One unique feature on these games is that the player will have the option to, “Spin off,” results that can only lose. In other words, the player does not have to make a choice if any possible choice can only result in losing. If the player attempts to, “Spin off,” a potential winner, a sound will emit from the machine and the screen will, ‘Jump,’ indicating that the player has a way to win.
As can be expected, for most results, the player’s choice will not matter as the player can only lose.
Another aspect of the Fusion 4 and Diamond Skill Platinum games is that there is no, “After the fact,” game by which a player could theoretically win his/her money back. A loss is simply a loss.
Hot Swap Feature: Three of the games on the Diamond Skill Platinum machine have what is known as the, “Hot Swap,” feature. The way this feature works is that the player will be given a spot on every spin for which he/she can select one of two symbols to change the spot to.
As with the Nudge Feature games, the player does not have to make a choice if there is no possible way to win. The player can simply choose to spin again.
This feature does have a tell in that there is a sound the game will make if a winning result is possible. I’d also reiterate that the game will not let you spin until you have made a decision.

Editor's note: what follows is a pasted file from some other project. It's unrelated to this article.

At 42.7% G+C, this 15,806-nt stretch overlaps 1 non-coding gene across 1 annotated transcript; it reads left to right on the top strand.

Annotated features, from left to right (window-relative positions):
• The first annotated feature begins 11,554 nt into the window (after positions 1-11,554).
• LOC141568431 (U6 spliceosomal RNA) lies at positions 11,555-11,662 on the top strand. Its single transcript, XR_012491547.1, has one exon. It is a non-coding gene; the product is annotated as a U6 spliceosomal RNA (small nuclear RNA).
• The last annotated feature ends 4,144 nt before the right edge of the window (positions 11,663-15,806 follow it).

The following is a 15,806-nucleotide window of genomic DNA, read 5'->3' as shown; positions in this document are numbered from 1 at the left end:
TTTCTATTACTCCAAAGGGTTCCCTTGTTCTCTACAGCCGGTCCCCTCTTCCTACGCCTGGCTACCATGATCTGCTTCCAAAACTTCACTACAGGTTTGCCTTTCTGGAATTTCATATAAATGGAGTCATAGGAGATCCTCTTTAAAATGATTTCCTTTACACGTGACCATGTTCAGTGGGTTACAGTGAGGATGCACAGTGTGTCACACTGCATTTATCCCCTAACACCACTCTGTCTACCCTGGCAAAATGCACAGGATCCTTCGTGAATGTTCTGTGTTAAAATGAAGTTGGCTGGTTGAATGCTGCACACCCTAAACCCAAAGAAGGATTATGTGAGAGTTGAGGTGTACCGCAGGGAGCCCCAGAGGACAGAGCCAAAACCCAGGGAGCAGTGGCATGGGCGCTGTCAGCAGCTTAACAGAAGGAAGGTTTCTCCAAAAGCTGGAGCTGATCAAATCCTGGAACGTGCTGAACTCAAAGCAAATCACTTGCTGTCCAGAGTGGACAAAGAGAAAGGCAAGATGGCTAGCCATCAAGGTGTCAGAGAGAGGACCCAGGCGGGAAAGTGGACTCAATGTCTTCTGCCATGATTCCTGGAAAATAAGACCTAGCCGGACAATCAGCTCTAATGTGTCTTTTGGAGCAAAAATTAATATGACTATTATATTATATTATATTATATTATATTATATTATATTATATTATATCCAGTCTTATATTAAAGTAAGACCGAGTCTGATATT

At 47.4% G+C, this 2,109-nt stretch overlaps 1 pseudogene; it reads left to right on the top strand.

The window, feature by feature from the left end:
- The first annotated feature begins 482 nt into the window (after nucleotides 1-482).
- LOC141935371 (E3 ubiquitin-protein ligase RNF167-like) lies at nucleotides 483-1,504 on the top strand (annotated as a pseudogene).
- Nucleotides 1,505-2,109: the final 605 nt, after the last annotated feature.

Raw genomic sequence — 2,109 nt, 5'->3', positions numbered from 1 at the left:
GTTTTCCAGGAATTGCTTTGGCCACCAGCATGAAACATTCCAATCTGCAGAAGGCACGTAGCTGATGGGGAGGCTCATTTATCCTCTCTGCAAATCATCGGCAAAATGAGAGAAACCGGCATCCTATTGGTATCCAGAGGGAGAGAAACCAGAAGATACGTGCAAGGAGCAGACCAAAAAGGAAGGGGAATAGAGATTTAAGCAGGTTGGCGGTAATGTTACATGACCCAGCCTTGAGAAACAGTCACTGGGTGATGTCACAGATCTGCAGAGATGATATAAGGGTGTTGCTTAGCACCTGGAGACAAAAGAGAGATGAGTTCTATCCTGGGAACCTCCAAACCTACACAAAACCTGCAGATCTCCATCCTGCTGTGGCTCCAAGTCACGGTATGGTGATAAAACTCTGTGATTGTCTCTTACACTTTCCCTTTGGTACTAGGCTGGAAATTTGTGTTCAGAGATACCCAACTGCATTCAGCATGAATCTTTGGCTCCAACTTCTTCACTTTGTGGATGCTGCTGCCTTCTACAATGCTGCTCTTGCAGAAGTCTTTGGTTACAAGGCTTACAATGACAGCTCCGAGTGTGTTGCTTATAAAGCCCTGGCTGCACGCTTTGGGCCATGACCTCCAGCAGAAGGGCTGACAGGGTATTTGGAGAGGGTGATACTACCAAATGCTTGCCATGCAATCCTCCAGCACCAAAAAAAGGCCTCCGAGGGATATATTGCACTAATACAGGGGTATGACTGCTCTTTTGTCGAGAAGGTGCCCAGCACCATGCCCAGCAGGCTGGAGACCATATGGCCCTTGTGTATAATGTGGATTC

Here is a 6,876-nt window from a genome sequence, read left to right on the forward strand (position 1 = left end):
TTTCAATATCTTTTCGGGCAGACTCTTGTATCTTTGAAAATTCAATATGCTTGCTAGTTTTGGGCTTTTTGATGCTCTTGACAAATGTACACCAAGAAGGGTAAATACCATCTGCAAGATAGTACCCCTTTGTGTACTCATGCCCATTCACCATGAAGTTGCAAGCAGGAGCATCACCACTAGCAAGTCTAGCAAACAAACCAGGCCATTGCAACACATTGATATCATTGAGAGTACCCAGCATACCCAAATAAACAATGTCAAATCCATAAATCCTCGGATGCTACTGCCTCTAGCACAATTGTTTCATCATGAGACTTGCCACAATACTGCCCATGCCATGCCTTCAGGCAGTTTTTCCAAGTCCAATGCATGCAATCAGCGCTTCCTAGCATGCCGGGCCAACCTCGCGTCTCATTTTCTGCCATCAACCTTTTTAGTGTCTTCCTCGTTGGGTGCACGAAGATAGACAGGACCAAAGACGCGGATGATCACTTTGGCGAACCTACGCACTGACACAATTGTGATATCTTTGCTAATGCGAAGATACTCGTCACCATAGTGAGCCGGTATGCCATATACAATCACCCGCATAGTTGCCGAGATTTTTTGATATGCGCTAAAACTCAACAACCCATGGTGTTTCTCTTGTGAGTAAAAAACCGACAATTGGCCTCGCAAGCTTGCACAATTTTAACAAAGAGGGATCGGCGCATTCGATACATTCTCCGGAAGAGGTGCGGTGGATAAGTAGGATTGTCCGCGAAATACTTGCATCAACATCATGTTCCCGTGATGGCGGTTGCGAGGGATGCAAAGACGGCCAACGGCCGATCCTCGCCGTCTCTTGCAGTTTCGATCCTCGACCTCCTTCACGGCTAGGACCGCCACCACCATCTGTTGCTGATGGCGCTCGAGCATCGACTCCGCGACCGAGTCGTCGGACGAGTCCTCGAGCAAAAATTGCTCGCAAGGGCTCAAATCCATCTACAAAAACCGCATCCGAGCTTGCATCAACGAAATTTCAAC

Differences Compared to Pace-O-Matic
There are several differences (including how much, ‘Skill,’ is needed) between these machines and Pace-O-Matics:
1.) On the Pace-O-Matics, the player cannot just continue to spin until he has a result that could win. The player has thirty seconds to pick a spot to turn wild on the 3x3 grid, but cannot advance until the time is up or the player has made a decision.
2.) In my opinion, ‘Skill,’ is significantly less a factor on the Fusion 4 and Diamond Skill Platinum Games.
-When it comes to the Nudge Feature, these games only have one payline, (with exception to Free Games and Bonus Games for which the player makes no decision) so the player must simply choose to create a winning line. That’s pretty simple. All the player has to do is put the correct symbol on the payline with the two matching symbols or the other matching symbol + WILD symbol. It MAY be possible that the player will have two WILD symbols and must choose to move the third reel to the best paying result, but in a limited sample size of spins, I did not see any spin where that was the case.
-The Hot Swap feature is an absolute joke when it comes to, “Skill,” as there is only one game where the decision is anything but completely obvious. Most spins, it won’t matter what the player chooses as the player can only lose. On winning spins, the Hot Swap feature only has one choice that improves the player’s position. For example, if you get two Free Games symbols and are given the option to choose a third---obviously you want to do that. Sometimes, the option will be to turn the Hot Swap into a WILD or some other payline symbol...so making it a WILD is a no-brainer.
So, when it comes to actual play of the spin, let’s look at the number of possible decisions: